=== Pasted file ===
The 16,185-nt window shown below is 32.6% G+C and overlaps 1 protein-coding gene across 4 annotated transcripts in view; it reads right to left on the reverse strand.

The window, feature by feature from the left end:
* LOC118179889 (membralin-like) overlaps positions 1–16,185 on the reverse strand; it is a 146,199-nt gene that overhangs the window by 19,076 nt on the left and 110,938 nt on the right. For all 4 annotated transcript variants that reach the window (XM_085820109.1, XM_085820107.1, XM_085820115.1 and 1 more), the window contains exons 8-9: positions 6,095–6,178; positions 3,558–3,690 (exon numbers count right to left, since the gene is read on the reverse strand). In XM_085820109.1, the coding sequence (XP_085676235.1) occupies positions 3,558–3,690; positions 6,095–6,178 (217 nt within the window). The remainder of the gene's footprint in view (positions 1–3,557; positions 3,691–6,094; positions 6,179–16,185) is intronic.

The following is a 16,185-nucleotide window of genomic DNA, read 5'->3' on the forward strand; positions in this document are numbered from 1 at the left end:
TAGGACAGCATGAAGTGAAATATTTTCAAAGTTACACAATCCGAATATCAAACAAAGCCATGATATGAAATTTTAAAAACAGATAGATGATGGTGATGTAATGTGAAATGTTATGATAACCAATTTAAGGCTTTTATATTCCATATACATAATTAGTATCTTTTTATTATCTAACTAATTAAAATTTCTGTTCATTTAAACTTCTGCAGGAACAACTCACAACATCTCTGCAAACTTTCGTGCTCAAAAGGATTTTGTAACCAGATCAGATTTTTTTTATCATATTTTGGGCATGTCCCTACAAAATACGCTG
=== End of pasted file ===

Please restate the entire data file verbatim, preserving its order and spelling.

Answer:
The 16,185-nt window shown below is 32.6% G+C and overlaps 1 protein-coding gene across 4 annotated transcripts in view; it reads right to left on the reverse strand.

The window, feature by feature from the left end:
* LOC118179889 (membralin-like) overlaps positions 1–16,185 on the reverse strand; it is a 146,199-nt gene that overhangs the window by 19,076 nt on the left and 110,938 nt on the right. For all 4 annotated transcript variants that reach the window (XM_085820109.1, XM_085820107.1, XM_085820115.1 and 1 more), the window contains exons 8-9: positions 6,095–6,178; positions 3,558–3,690 (exon numbers count right to left, since the gene is read on the reverse strand). In XM_085820109.1, the coding sequence (XP_085676235.1) occupies positions 3,558–3,690; positions 6,095–6,178 (217 nt within the window). The remainder of the gene's footprint in view (positions 1–3,557; positions 3,691–6,094; positions 6,179–16,185) is intronic.

The following is a 16,185-nucleotide window of genomic DNA, read 5'->3' on the forward strand; positions in this document are numbered from 1 at the left end:
TAGGACAGCATGAAGTGAAATATTTTCAAAGTTACACAATCCGAATATCAAACAAAGCCATGATATGAAATTTTAAAAACAGATAGATGATGGTGATGTAATGTGAAATGTTATGATAACCAATTTAAGGCTTTTATATTCCATATACATAATTAGTATCTTTTTATTATCTAACTAATTAAAATTTCTGTTCATTTAAACTTCTGCAGGAACAACTCACAACATCTCTGCAAACTTTCGTGCTCAAAAGGATTTTGTAACCAGATCAGATTTTTTTTATCATATTTTGGGCATGTCCCTACAAAATACGCTG